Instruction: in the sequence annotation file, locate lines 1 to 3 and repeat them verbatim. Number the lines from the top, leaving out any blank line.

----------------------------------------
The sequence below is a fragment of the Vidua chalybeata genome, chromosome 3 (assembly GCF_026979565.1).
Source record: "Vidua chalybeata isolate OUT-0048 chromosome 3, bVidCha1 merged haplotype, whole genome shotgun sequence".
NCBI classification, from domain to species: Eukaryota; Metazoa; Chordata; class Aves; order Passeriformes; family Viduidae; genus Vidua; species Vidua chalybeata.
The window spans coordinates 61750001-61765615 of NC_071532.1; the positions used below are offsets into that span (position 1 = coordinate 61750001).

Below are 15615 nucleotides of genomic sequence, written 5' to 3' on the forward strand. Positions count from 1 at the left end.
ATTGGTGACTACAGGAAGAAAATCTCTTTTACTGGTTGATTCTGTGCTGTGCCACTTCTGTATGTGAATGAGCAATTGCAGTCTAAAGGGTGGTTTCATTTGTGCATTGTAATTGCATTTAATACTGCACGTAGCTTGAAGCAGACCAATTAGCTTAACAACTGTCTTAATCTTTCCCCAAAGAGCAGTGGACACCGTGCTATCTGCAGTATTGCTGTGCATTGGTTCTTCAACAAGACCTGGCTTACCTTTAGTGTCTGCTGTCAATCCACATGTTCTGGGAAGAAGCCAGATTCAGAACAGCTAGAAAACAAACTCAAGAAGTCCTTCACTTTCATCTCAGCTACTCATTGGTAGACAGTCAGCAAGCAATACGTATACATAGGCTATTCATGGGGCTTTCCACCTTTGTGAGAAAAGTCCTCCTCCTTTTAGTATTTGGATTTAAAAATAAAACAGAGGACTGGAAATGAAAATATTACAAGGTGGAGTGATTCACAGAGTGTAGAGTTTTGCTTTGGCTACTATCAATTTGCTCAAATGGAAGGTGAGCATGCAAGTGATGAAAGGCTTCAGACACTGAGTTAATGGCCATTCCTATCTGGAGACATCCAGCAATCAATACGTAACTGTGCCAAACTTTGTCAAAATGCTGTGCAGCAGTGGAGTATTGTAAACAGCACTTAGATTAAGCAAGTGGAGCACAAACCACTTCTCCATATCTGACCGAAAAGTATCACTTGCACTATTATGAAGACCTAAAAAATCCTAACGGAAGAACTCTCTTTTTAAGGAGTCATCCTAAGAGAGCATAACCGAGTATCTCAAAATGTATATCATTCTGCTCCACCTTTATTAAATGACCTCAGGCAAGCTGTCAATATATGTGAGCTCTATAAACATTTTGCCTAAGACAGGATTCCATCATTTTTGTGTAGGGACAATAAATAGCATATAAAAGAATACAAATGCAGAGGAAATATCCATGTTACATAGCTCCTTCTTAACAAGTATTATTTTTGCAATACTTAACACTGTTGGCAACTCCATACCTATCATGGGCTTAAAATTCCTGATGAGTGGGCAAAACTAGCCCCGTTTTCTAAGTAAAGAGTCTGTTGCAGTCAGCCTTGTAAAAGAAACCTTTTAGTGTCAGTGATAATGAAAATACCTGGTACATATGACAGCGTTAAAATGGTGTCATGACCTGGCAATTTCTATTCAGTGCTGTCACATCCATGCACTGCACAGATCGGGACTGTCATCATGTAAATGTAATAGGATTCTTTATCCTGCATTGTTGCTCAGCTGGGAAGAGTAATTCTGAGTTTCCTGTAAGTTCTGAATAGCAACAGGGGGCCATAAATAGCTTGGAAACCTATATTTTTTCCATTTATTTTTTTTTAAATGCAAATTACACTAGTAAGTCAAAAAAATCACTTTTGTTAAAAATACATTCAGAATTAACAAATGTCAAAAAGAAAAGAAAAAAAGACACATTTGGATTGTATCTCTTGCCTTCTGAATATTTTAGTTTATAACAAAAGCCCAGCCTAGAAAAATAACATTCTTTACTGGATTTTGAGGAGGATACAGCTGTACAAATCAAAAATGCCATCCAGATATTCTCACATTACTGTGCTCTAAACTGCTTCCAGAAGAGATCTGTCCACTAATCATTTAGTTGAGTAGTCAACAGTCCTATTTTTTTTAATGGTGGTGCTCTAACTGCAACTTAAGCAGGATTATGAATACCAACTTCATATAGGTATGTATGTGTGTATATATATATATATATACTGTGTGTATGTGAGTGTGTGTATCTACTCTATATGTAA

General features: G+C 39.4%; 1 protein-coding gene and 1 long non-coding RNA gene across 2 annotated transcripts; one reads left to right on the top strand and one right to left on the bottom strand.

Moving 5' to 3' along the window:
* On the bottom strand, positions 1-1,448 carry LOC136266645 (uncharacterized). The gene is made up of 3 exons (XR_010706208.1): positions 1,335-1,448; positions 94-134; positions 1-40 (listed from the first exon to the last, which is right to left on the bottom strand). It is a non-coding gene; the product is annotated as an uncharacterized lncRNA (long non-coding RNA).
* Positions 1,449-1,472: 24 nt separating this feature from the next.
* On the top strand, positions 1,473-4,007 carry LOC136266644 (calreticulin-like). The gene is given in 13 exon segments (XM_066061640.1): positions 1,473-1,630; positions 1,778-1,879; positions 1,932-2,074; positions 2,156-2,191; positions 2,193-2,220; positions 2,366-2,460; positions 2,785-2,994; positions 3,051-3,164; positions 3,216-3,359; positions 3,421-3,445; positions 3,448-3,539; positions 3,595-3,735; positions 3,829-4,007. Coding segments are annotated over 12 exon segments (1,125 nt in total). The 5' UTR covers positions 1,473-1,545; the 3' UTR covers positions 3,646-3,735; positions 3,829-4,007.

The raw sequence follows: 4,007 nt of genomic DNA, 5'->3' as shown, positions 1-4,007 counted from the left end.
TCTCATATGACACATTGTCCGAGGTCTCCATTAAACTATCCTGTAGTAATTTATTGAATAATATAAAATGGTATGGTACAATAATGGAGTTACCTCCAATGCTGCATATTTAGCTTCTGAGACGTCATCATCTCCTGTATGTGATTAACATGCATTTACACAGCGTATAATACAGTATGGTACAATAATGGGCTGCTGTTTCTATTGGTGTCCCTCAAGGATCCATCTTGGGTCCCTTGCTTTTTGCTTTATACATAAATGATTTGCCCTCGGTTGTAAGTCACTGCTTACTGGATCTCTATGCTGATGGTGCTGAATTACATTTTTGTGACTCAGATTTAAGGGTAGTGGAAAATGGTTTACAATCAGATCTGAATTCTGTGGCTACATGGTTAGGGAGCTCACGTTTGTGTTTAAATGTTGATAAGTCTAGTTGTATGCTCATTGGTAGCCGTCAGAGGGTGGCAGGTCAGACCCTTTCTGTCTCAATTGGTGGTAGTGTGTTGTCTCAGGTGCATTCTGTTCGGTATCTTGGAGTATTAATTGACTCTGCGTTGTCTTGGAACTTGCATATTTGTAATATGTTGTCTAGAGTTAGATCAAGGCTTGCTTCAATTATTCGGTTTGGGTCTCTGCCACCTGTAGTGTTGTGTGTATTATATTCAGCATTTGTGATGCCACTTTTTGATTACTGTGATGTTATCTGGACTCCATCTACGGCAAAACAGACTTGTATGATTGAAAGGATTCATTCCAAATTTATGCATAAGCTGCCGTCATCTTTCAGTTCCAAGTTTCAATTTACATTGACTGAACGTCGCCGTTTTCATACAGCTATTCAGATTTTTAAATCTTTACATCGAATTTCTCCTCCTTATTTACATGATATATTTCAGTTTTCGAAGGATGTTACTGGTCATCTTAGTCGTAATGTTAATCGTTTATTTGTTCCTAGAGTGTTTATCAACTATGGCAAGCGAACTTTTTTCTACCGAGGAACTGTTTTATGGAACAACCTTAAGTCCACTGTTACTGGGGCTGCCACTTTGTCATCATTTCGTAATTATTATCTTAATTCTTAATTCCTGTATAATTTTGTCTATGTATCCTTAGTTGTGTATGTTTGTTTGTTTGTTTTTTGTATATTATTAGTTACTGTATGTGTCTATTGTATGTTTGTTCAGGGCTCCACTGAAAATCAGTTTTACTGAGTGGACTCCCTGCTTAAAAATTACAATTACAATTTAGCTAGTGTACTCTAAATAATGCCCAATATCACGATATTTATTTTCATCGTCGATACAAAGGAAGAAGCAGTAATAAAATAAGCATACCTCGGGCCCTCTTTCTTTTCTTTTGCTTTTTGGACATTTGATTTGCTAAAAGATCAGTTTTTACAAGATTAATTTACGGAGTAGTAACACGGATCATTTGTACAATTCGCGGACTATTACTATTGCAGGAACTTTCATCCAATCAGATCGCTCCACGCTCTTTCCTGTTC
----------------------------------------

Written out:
The sequence below is a fragment of the Vidua chalybeata genome, chromosome 3 (assembly GCF_026979565.1).
Source record: "Vidua chalybeata isolate OUT-0048 chromosome 3, bVidCha1 merged haplotype, whole genome shotgun sequence".
NCBI classification, from domain to species: Eukaryota; Metazoa; Chordata; class Aves; order Passeriformes; family Viduidae; genus Vidua; species Vidua chalybeata.